Transportation Safety Tips
In an ongoing effort to improve the safety of students who walk or ride bikes to school, parents are encouraged to review the following fall and winter safety tips with their children.
- Wear bright-colored clothes, and if it is dark or hard to see, carry a flashlight and wear reflective gear. A variety of reflective gear is available in stores including zipper pulls, tape or tags for backpacks, and red blinking lights that clip onto shoes or clothing.
- Bicyclists who ride in the dark are required by law to have their bikes equipped with a white headlight and a red rear reflector or taillight.
- Walk or bike on the appropriate side of the road. If there is no sidewalk, be sure to walk on the side of the road facing traffic. Bicyclists should ride on the right side of the road, moving in the same direction as motor vehicles.
- Layering is warmth. Wear many layers of loose clothing, as this ensures that there are pockets of air between the clothing layers that insulate the body from the cold.
- Close “gaps” — neck and wrist openings are potential sites for heat loss. Wearing a scarf around the neck and long gloves or mittens can help close these gaps.
- Ice and the occasional snow in the Northwest can make it difficult to walk, so a good pair of boots or other shoes with traction is essential.
Makes sure bicycles and bicycle equipment are in working order
- Before riding a bike to school, check to see that the tires are inflated properly, the drive-train is clean and lubricated, and the brakes work.
- Keep both hands ready to brake. Allow extra distance for stopping in the rain, since brakes are less efficient when wet.
- Remember to always wear a properly-fitted bicycle helmet. Head injuries cause 75 percent of bicyclist deaths.
With more students walking to and from school, parents are advised to review the following safe walking tips with children. Motorists throughout the community are encouraged to drive safely, slow down in school zones, and be aware there are greater numbers of children walking to and from school.
- Walk with friends or family members. Younger children should always walk with an adult.
- Walk on the sidewalk. If there is no sidewalk, be sure to walk on the side of the road facing traffic.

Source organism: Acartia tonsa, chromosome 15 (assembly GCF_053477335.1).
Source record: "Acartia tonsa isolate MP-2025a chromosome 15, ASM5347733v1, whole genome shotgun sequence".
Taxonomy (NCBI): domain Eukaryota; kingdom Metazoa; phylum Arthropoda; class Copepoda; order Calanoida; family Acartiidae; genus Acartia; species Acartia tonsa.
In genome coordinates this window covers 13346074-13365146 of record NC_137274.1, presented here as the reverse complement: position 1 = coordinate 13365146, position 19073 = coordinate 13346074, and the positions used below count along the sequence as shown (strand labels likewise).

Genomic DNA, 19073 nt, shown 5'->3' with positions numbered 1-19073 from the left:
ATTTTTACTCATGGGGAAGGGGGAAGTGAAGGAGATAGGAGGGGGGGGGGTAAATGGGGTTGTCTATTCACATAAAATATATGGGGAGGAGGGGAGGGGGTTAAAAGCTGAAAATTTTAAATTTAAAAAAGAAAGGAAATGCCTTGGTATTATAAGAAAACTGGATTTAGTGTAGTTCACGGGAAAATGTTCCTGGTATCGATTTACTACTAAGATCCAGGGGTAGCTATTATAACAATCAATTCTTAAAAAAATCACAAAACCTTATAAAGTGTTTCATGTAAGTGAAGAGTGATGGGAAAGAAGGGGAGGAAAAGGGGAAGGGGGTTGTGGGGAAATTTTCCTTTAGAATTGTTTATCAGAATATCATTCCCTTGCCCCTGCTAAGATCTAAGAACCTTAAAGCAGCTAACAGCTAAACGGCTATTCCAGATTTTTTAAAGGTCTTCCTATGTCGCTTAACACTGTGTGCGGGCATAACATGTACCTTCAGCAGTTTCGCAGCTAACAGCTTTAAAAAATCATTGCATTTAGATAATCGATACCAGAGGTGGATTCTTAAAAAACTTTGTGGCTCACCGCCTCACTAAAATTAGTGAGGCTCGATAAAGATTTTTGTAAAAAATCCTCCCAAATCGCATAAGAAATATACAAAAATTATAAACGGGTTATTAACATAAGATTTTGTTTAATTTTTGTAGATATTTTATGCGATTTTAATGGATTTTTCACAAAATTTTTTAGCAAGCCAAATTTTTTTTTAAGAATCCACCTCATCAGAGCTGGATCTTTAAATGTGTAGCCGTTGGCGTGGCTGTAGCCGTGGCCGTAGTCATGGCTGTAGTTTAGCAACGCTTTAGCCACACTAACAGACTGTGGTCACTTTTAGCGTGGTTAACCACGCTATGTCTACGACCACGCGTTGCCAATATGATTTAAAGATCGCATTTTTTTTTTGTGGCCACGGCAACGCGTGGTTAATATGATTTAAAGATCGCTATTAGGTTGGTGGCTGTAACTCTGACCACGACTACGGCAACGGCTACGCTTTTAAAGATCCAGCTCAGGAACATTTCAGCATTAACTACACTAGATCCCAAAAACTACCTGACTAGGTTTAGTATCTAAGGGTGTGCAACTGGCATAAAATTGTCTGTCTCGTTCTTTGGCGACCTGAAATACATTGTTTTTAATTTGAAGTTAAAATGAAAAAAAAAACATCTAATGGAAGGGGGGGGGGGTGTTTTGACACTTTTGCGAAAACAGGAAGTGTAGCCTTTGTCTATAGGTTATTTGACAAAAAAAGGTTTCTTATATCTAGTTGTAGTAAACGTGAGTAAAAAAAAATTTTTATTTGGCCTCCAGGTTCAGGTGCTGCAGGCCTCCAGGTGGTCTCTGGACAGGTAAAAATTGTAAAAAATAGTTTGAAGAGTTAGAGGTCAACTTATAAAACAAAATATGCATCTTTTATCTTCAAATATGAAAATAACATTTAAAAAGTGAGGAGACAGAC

- Stay on a safe walking route. Don’t take shortcuts that could be dangerous. The district has identified safe walking routes for every school, which are posted on the Bus Schedules and Routes page.
- Be careful for cars parked in driveways. Watch for cars or trucks parked in driveways, and look for drivers in parked cars who may be getting ready to move their vehicle.
- When crossing the street, use an approved crossing area such as at a traffic signal or other marked intersection. Never dart out between parked cars, jaywalk, or use other illegal methods of crossing the street.
- Stop, look, and listen. When crossing the street, use an approved crossing area. Stop at the curb or the edge of the road. Look and listen for moving cars in all directions. Wait until no traffic is coming and begin crossing. Keep looking for traffic until finished crossing.
- Walk, don’t run, when crossing the street. Also, don’t push, shove, or chase others.
- Obey traffic signs, signals, and school crossing guards.
- Be safe, be seen. Wear brightly-colored clothing during the daytime to make it easier to be seen by drivers. When it is dark or hard to see outside, use a flashlight and wear reflective material on shoes, backpacks, and clothing.
- Never take rides from people not arranged by parents.
Sources: National Highway Transportation Safety Administration, National Center for Safe Routes to School, Washington State Department of Transportation, and Mayo Clinic.
Getting Ready for School
- Have your children put everything they carry in a backpack or school bag so that they won’t drop things along the way.
- Encourage them to wear bright, contrasting colors so they will be more easily seen by drivers.
- Make sure children leave home on time so they can arrive at the bus stop before it is due, ideally at least five minutes early. Running after or in front of a bus is dangerous.
Walking to the Bus Stop
- Walk young children to the bus stop or encourage children to walk in groups. There is safety in numbers; groups are easier for drivers to see.
- Practice good pedestrian behavior: walk on the sidewalk, and if there is no sidewalk stay out of the street. If you must walk in the street, walk single file, face traffic and stay as close to the edge of the road as you can.
- Stop and look left, right and then left again if you must cross the street. Do the same thing at drive -ways and alleys. Exaggerate your head turns and narrate your actions so your child knows you are looking left, right and left.
At the Bus Stop
- Have children wait in a location where the driver can see them while driving down the street. Try to avoid waiting in a house or car.
- Do not let children play in the street. Playing with balls or other toys that could roll into the street is also dangerous.
Getting On and Off the Bus
- Warn children that if they drop something getting on and off the bus, they should never pick it up. Instead, they should tell the driver and follow the driver’s instructions.
- Remind children to look to the right before they step off the bus.
- If you meet your child at the bus stop after school, wait on the side where the child will be dropped off, not across the street. Children can be so excited to see you after school that they dash across the street and forget the safety rules.
Cell phones and other electronic devices are often permitted on the school bus as long as:
- They are in backpacks or other holders, keeping hands free to use handrails while boarding and departing the bus.
- Sound is muted or headphones, ear buds or similar devices are used.
- Content does not violate the law or school district policy and procedures.
- Use does not create a distraction for the driver.